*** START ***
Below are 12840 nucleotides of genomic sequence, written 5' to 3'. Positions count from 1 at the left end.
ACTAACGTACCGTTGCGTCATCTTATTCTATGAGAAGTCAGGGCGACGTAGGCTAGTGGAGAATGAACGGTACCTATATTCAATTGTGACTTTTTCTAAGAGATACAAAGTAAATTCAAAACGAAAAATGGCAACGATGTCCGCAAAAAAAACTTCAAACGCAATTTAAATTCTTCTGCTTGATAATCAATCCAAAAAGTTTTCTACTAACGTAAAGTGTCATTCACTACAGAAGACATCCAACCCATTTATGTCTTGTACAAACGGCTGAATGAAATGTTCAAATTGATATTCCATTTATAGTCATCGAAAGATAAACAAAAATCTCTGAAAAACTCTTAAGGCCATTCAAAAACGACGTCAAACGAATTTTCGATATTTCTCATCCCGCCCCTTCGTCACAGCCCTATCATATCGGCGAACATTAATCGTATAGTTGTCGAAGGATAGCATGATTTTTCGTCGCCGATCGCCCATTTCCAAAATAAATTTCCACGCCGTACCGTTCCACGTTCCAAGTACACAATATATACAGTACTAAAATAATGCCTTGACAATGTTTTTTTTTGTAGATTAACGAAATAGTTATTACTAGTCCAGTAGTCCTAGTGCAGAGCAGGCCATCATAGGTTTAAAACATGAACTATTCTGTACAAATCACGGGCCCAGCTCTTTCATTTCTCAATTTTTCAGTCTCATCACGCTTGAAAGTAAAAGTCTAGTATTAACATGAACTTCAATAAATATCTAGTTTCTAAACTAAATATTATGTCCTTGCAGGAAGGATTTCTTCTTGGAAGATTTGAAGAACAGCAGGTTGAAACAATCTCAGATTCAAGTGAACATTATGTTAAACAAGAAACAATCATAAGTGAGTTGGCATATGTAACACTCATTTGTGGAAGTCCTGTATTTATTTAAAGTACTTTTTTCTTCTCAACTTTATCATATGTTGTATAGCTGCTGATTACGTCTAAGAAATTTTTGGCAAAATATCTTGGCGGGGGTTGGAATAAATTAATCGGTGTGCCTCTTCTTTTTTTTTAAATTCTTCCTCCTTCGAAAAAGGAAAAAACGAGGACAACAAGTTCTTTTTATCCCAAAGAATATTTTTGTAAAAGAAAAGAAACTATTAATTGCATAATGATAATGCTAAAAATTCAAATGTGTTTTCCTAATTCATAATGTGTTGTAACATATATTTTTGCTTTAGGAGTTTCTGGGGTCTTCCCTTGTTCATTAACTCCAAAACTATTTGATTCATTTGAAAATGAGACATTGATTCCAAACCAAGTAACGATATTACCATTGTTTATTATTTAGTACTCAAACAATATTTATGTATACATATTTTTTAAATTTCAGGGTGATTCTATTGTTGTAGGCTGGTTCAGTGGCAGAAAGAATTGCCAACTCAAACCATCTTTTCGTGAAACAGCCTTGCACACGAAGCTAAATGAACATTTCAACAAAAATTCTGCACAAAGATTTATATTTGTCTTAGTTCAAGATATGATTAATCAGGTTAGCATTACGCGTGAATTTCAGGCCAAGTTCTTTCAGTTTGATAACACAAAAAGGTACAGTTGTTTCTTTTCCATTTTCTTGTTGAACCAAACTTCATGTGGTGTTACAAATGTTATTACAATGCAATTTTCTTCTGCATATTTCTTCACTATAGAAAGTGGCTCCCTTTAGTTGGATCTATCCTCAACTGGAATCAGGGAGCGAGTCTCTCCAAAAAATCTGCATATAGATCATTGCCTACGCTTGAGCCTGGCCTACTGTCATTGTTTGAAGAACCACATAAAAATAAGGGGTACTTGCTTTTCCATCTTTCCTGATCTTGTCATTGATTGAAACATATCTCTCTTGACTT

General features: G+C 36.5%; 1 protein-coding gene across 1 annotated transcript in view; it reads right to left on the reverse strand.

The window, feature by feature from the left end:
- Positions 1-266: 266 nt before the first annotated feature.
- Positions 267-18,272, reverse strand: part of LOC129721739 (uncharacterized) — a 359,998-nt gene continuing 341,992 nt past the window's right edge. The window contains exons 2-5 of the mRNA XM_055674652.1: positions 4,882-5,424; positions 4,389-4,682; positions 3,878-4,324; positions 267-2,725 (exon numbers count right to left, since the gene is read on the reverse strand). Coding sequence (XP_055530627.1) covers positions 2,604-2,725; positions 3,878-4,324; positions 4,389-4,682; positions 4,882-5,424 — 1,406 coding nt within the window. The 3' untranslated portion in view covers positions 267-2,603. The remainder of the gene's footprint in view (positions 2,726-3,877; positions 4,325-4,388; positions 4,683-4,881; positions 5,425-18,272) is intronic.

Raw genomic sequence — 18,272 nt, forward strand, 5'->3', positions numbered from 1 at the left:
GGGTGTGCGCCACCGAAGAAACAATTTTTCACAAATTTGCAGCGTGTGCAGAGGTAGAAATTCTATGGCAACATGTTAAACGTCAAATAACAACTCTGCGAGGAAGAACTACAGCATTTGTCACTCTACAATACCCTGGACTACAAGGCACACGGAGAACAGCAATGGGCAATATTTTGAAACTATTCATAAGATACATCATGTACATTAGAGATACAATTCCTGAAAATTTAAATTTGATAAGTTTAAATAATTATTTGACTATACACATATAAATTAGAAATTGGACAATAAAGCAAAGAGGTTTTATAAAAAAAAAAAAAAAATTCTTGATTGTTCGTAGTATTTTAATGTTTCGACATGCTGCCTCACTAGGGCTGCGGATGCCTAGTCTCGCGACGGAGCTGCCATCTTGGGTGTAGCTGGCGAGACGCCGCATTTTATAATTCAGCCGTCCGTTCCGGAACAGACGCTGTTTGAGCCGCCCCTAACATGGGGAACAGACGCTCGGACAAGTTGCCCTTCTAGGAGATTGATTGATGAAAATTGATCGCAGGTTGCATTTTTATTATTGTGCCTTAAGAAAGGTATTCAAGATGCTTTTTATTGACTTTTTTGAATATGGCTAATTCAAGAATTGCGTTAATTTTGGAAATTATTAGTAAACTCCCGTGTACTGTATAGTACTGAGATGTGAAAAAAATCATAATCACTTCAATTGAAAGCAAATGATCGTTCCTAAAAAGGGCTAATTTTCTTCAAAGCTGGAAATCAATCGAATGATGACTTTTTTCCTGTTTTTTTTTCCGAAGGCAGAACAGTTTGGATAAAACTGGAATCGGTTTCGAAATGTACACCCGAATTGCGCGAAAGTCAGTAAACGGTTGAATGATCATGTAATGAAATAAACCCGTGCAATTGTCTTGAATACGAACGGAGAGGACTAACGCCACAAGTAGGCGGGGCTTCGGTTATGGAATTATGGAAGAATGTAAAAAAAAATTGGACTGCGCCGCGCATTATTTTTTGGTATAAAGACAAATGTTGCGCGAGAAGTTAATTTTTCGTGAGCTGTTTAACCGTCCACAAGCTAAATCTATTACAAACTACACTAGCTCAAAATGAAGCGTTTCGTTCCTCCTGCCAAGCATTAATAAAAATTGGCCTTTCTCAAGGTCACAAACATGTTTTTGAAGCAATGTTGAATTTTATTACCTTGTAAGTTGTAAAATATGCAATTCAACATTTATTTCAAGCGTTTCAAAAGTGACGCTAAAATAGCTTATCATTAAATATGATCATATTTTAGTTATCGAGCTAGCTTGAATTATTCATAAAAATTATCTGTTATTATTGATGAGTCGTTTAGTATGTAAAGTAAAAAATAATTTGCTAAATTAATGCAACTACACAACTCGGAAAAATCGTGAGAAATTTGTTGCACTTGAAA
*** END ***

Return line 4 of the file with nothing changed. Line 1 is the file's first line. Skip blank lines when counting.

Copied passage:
The window, feature by feature from the left end: